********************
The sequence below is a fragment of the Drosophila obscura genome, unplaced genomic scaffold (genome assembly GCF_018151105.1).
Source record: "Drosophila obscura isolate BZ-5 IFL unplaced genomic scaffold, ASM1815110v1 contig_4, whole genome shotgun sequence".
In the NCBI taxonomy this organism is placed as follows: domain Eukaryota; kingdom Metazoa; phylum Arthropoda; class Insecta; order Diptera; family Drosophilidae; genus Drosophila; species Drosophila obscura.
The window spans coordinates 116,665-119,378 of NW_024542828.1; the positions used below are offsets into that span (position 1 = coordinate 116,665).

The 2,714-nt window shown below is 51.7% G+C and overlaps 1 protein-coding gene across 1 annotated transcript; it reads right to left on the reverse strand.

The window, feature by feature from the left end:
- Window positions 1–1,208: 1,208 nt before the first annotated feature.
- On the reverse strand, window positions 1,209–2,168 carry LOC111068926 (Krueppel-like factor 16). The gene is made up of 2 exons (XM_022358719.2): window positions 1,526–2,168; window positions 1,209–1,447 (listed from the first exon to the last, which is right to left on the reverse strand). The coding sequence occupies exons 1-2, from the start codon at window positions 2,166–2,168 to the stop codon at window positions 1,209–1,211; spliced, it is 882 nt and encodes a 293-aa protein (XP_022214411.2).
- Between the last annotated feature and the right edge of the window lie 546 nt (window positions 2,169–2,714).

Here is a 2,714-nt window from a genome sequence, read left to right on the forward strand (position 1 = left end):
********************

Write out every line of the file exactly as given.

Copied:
The sequence below is a fragment of the Drosophila obscura genome, unplaced genomic scaffold (genome assembly GCF_018151105.1).
Source record: "Drosophila obscura isolate BZ-5 IFL unplaced genomic scaffold, ASM1815110v1 contig_4, whole genome shotgun sequence".
In the NCBI taxonomy this organism is placed as follows: domain Eukaryota; kingdom Metazoa; phylum Arthropoda; class Insecta; order Diptera; family Drosophilidae; genus Drosophila; species Drosophila obscura.
The window spans coordinates 116,665-119,378 of NW_024542828.1; the positions used below are offsets into that span (position 1 = coordinate 116,665).

The 2,714-nt window shown below is 51.7% G+C and overlaps 1 protein-coding gene across 1 annotated transcript; it reads right to left on the reverse strand.

The window, feature by feature from the left end:
- Window positions 1–1,208: 1,208 nt before the first annotated feature.
- On the reverse strand, window positions 1,209–2,168 carry LOC111068926 (Krueppel-like factor 16). The gene is made up of 2 exons (XM_022358719.2): window positions 1,526–2,168; window positions 1,209–1,447 (listed from the first exon to the last, which is right to left on the reverse strand). The coding sequence occupies exons 1-2, from the start codon at window positions 2,166–2,168 to the stop codon at window positions 1,209–1,211; spliced, it is 882 nt and encodes a 293-aa protein (XP_022214411.2).
- Between the last annotated feature and the right edge of the window lie 546 nt (window positions 2,169–2,714).

Here is a 2,714-nt window from a genome sequence, read left to right on the forward strand (position 1 = left end):